Caring for a Three Legged Dog or Cat
Tripawds is the place to learn how to care for a three legged dog or cat, with answers about dog leg amputation, and cat amputation recovery from many years of member experiences.
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25 March 2022
My beautiful Labrador has been diagnosed with a small tumor in her nerves. They recommend amputation of her right front leg. I am so heartbroken. She is so sweet and happy. She loves to run and play. I know this is the best thing for her, but I am still so sad. They are going to schedule a consultation with the surgery team and I and then they are going to schedule the surgery. If there is any advice anyone can give me, that would be wonderful. This is just so hard for me to process. Also, what is the recovery like? Thank you for listening. I’m so glad I found this site.
24 September 2009
Hi and welcome to you and Lilly. I'm so sorry that you might have to join our club but glad you found us! We can try to help make this easier.
First, Lilly can still be sweet and happy and run and play! You will see that people handle this much worse than dogs. All she wants is to feel better and get on with life. Once that bad leg is gone she will do exactly that! She has a lot of years left in her and she will make the most of it. It's up to you to set a good example and show her pawsitivity and optimism. The more you set that tone, the easier recovery will be.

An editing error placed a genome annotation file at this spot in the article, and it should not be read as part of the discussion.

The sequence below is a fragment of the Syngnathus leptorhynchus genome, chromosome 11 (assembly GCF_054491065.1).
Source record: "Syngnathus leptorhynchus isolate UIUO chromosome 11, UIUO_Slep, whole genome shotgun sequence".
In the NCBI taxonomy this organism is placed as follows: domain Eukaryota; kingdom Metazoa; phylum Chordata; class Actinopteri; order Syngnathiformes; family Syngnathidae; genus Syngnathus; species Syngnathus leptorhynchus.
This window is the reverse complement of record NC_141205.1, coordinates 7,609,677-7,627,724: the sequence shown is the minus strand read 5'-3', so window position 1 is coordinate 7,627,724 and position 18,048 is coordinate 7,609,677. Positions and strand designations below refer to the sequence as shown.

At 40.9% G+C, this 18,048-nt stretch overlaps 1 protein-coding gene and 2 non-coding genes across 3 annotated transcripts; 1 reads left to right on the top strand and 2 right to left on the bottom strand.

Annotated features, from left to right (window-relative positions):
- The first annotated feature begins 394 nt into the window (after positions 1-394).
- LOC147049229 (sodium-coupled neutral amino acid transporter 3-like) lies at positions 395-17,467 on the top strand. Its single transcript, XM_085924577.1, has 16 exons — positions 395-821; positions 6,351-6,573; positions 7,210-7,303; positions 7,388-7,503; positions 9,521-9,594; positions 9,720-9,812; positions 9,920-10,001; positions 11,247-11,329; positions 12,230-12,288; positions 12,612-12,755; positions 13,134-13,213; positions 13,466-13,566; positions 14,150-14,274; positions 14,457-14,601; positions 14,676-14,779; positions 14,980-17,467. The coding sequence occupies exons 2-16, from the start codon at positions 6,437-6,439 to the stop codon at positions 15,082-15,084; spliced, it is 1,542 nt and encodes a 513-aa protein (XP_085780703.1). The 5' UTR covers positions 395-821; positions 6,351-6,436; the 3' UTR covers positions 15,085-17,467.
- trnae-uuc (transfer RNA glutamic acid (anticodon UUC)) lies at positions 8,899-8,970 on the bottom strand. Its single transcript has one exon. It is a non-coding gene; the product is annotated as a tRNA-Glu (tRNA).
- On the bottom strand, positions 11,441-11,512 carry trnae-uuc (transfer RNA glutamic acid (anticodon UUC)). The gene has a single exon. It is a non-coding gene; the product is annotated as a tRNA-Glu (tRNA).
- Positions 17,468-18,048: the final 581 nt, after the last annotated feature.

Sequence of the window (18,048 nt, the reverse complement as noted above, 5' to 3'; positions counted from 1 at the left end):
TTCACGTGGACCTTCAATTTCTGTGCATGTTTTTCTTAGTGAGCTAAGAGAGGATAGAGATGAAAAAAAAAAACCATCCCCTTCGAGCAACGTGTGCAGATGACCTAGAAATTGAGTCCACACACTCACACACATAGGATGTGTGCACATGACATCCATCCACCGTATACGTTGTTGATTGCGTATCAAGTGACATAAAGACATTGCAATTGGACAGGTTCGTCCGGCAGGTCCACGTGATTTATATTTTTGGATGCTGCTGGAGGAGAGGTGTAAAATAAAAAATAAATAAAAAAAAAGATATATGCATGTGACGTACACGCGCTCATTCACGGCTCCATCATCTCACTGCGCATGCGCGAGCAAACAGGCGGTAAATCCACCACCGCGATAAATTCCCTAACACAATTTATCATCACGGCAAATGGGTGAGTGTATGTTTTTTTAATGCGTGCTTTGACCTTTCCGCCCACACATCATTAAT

Recovery isn't always easy but if she has good pain management from the beginning it makes things a LOT easier. It's a good idea to ask your vet team what kind of pain relief she will get to come home with. Our pain management articles have a ton of info to help you understand what are the best and worst pain drugs so you can speak their language.
I hope this helps a bit. Remember we are here for you. Pop into the Tripawds Chat , you'll often find us there during business hours (Pacific time), and the Tripawds Helpline is also there for you every day of the week.
Keep us posted!
22 February 2013
As you can see from Jerry's response, YOU ARE NOT ALONE!!
We certainly understand all the emotions when first hearing "amputation ". The fear, the uncertainty, the mental and physical exhaustion all while processing all the options....a hard time, that's for sure!
Jerry has given you excellent links and supportive feedback. You will find that as you go through these links and continue your research, you will start to settle in a vit and not feel quite so scared. Plus, after talking with the professionals you will gain the clarity and reassurance needed for a path forward.
Recovery does vary from dog to dog. Generally though, it's no picnic for the first week or two. Dogs ate so resu, it's hard to remember that this si MAJOE surgery and a dog needs to rake it very slowly at first. Leashed potty breaks and then back in for more rest, rest, rest.
So e dogs need a few days to get their sea legs and some dogs are a vit more mobile right away. The important thing to rem is every dog recovers st theirmown pace and in their own way. In a matter of weeks Lilly will be Lilly again and regain her sparkle.
You'll want nonslip scatter rugs for traction if you have hardwoods. Raised food bowls are helpful too. The former their ged the better. Squishy soft can ge ha4d to go from a laying position to a standing position.
So stay connected, get the answers you need, ask any questions here that come up. We are here by your side to help you navigate thru recovery. And absolutely Lilly will be romping around before you know it!
Sally and Alumni Happy Hannah and Merry Myrtle and Frankie too!
Happy Hannah had a glorious additional bonus time of over one yr & two months after amp for osteo! She made me laugh everyday! Joined April's Angels after send off meal of steak, ice cream, M&Ms & deer poop!